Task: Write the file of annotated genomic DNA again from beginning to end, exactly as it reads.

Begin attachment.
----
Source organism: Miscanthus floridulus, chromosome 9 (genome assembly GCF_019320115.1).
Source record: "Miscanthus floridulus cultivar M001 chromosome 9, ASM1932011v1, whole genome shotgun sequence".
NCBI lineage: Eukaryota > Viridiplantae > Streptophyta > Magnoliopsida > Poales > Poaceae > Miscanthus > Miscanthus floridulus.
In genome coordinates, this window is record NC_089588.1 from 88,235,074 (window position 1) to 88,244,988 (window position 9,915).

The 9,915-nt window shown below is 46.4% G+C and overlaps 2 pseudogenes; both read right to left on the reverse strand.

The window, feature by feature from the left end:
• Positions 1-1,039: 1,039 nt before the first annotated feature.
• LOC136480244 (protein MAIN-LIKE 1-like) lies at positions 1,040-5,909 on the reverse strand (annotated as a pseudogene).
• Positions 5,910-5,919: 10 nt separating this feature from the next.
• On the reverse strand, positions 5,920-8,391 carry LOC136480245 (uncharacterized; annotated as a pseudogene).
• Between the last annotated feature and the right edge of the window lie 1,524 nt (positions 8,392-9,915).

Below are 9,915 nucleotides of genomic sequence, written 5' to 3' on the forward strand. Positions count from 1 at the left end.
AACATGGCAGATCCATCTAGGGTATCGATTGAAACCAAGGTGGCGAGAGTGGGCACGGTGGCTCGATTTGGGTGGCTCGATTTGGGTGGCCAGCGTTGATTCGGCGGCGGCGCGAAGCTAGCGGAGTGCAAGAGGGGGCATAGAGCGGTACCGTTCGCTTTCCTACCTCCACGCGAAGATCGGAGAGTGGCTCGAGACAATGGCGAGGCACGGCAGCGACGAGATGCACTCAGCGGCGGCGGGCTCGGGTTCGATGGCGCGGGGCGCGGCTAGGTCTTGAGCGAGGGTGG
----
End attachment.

Source organism: Miscanthus floridulus, chromosome 9 (genome assembly GCF_019320115.1).
Source record: "Miscanthus floridulus cultivar M001 chromosome 9, ASM1932011v1, whole genome shotgun sequence".
NCBI lineage: Eukaryota > Viridiplantae > Streptophyta > Magnoliopsida > Poales > Poaceae > Miscanthus > Miscanthus floridulus.
In genome coordinates, this window is record NC_089588.1 from 88,235,074 (window position 1) to 88,244,988 (window position 9,915).

The 9,915-nt window shown below is 46.4% G+C and overlaps 2 pseudogenes; both read right to left on the reverse strand.

The window, feature by feature from the left end:
• Positions 1-1,039: 1,039 nt before the first annotated feature.
• LOC136480244 (protein MAIN-LIKE 1-like) lies at positions 1,040-5,909 on the reverse strand (annotated as a pseudogene).
• Positions 5,910-5,919: 10 nt separating this feature from the next.
• On the reverse strand, positions 5,920-8,391 carry LOC136480245 (uncharacterized; annotated as a pseudogene).
• Between the last annotated feature and the right edge of the window lie 1,524 nt (positions 8,392-9,915).

Below are 9,915 nucleotides of genomic sequence, written 5' to 3' on the forward strand. Positions count from 1 at the left end.
AACATGGCAGATCCATCTAGGGTATCGATTGAAACCAAGGTGGCGAGAGTGGGCACGGTGGCTCGATTTGGGTGGCTCGATTTGGGTGGCCAGCGTTGATTCGGCGGCGGCGCGAAGCTAGCGGAGTGCAAGAGGGGGCATAGAGCGGTACCGTTCGCTTTCCTACCTCCACGCGAAGATCGGAGAGTGGCTCGAGACAATGGCGAGGCACGGCAGCGACGAGATGCACTCAGCGGCGGCGGGCTCGGGTTCGATGGCGCGGGGCGCGGCTAGGTCTTGAGCGAGGGTGG